Dolphins Monkey MiaKate at Mount NamelessPinnacles DesertKalbarri NP WA Shark Bay Scenic Flight

Part of me feels in disbelief that this trip even happened. But the memories here are ones that I will cherish forever.

If you want to go somewhere not as many tourists visit, or somewhere that feels off the beaten path, WA will be a very satisfying destination for you.

Read More: My Favorite Experiences in Western Australia

Stellenbosch Vineyard

Stellenbosch, South Africa

It took three trips to South Africa to get me to visit Stellenbosch, the lauded wine region just one hour from Cape Town. What took me so long, seriously? Stellenbosch is amazing!

Beth and I decided to come here after a long, busy trip through Johannesburg, Kruger, and Cape Town, and we basically spent four days in a row doing little more than going from winery to winery, tasting wine with chocolate, tasting wine with cheese, tasting wine with meat, tasting wine with salt, buying reserve bottles to take home (none of which cost more than $11!!!!!), and reminiscing about the rest of our trip.

Wine Tasting StellenboschStellenboschKate in StellenboschStellenbosch Flowers in WinterStellenbosch Wine and Chocolate

I thought visiting Stellenbosch in July, their winter, would be hit-or-miss, but turns out it was a fantastic time to visit. The wineries were far less crowded than they would have been in high season. We had a few sunny days that resulted in beautiful photos. And there’s nothing like cozying up next to a fireplace with a glass of red on a cold day!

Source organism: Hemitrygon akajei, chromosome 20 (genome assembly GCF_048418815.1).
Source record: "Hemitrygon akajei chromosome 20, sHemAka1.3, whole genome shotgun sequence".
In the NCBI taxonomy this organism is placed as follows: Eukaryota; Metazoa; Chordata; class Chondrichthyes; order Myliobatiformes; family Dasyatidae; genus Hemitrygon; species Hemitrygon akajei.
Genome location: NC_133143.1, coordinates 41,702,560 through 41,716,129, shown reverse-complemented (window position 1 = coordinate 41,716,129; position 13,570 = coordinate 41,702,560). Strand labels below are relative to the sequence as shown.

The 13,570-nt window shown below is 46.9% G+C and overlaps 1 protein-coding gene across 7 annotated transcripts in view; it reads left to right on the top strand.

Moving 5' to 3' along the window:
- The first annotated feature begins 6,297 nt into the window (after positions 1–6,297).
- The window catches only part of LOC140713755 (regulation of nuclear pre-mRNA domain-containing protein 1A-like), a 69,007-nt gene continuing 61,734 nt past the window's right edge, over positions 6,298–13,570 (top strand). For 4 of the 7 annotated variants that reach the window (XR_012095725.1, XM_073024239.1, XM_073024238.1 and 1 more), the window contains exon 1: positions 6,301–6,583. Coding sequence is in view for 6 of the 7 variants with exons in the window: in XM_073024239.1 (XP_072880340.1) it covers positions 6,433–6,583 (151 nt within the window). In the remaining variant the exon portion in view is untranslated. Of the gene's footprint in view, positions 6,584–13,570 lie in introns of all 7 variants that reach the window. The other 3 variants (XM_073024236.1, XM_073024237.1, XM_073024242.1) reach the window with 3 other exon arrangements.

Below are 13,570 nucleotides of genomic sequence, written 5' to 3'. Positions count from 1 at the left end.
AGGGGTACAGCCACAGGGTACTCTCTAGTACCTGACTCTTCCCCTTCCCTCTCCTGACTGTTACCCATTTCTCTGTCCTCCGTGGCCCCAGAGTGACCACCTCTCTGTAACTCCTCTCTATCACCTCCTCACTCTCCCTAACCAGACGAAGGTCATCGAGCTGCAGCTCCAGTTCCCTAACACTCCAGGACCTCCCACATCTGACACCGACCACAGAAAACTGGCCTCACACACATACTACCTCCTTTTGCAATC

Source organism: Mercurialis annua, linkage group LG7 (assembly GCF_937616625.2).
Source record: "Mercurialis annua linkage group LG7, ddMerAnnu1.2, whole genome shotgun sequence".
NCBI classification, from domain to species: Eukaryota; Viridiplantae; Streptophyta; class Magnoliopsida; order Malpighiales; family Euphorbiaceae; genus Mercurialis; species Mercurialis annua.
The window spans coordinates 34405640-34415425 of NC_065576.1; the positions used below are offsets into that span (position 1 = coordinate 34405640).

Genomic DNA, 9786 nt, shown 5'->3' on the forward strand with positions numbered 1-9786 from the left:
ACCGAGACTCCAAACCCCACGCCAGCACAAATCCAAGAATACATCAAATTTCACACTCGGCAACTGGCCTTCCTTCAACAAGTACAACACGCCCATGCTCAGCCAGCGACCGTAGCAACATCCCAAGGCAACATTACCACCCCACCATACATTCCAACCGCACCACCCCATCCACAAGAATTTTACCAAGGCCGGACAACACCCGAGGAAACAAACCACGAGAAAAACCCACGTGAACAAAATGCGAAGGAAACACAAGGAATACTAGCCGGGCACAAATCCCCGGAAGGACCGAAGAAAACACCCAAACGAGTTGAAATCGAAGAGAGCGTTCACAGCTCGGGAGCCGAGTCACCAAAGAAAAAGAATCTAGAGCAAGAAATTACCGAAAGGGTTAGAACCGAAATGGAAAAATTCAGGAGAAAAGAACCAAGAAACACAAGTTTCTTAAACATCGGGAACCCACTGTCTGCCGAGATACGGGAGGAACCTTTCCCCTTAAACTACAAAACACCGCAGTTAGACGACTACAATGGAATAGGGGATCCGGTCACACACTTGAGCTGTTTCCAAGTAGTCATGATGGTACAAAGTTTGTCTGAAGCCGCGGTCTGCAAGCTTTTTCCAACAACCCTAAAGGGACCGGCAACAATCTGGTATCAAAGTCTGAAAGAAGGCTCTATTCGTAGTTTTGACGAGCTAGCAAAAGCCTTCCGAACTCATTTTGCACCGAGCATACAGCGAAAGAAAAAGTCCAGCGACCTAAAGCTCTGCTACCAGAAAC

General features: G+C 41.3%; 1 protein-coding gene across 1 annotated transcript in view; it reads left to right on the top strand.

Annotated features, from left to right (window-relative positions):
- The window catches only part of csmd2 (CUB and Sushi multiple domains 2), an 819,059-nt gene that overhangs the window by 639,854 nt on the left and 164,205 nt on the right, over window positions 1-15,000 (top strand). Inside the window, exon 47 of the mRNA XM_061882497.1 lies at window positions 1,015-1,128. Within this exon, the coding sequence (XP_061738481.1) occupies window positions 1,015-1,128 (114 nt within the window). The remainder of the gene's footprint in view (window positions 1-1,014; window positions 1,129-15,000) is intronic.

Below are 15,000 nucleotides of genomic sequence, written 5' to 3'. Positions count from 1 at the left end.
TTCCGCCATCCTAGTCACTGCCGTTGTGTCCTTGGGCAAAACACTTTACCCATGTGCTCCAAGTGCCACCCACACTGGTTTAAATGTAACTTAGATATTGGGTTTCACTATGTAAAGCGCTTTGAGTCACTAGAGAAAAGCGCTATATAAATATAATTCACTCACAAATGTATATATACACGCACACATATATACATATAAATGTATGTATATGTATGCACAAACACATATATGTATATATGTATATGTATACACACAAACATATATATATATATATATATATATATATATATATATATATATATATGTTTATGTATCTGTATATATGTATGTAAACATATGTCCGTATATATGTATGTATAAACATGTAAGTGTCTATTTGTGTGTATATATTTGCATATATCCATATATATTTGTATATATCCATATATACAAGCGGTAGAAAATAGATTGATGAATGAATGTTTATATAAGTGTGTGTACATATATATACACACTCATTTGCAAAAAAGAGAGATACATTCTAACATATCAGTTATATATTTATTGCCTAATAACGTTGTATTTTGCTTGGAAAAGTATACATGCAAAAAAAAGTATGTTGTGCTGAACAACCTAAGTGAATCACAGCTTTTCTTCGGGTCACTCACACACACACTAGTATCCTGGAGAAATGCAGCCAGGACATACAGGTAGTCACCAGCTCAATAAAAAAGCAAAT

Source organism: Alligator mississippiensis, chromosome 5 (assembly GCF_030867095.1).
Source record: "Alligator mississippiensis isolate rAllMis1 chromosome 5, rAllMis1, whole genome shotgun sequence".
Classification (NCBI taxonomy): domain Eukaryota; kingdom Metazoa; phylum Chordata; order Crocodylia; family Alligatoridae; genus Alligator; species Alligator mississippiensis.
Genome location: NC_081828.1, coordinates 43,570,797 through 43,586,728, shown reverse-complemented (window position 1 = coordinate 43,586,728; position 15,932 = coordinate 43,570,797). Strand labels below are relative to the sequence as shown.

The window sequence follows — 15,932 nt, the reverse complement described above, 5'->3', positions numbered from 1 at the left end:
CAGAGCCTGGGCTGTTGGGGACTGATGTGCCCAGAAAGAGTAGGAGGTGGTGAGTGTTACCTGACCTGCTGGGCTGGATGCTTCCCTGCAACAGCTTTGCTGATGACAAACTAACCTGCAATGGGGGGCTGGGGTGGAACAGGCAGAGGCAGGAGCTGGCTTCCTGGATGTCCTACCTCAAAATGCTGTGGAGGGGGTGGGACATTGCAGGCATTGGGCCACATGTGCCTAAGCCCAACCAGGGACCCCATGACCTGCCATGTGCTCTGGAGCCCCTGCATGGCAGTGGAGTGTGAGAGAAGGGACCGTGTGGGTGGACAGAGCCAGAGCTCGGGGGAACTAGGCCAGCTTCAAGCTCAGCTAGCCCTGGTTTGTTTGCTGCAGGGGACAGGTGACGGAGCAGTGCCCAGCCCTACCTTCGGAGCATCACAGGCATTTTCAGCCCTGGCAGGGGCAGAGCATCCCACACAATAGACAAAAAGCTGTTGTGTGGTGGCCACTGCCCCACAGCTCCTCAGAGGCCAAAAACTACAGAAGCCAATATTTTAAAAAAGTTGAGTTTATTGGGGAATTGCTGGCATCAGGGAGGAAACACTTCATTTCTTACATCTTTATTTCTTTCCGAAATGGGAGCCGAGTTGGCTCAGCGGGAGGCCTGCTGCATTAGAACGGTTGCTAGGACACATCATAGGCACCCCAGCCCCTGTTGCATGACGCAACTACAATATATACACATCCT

Read More: AK Monthly Recap: July 2016 (full recap coming soon!)


Hay-on-Wye, Wales

I had never heard of Hay-on-Wye before it popped up in my South Wales itinerary; uncharacteristically, I hadn’t even Googled it before arriving. But perhaps it was for the best, because I was stunned at how hard and fast I fell for this tiny Welsh town.

In short, Hay-on-Wye is the used bookstore capital of the world. They even have a world-famous literary festival that Bill Clinton called “The Woodstock of the Mind.” Between the bookstores, the cafes, and the many quirky shops (including an antique map shop, where I bought a 150-year-old map of northern Italy!), I could have stayed a week in introverted bliss.

Hay-on-WyeUsed Bookstore Hay-on-WyeHaye-on-WyeChandelier Store, Haye-on-WyeHaye-on-Wye

South Wales was a beautiful place, filled with gorgeous scenery and surprisingly delicious food, but no place stole my heart as quickly or as firmly as Hay-on-Wye.

Read More: A Dreamy Trip to South Wales

Old San Juan Cat, Puerto Rico

And that’s a wrap, folks!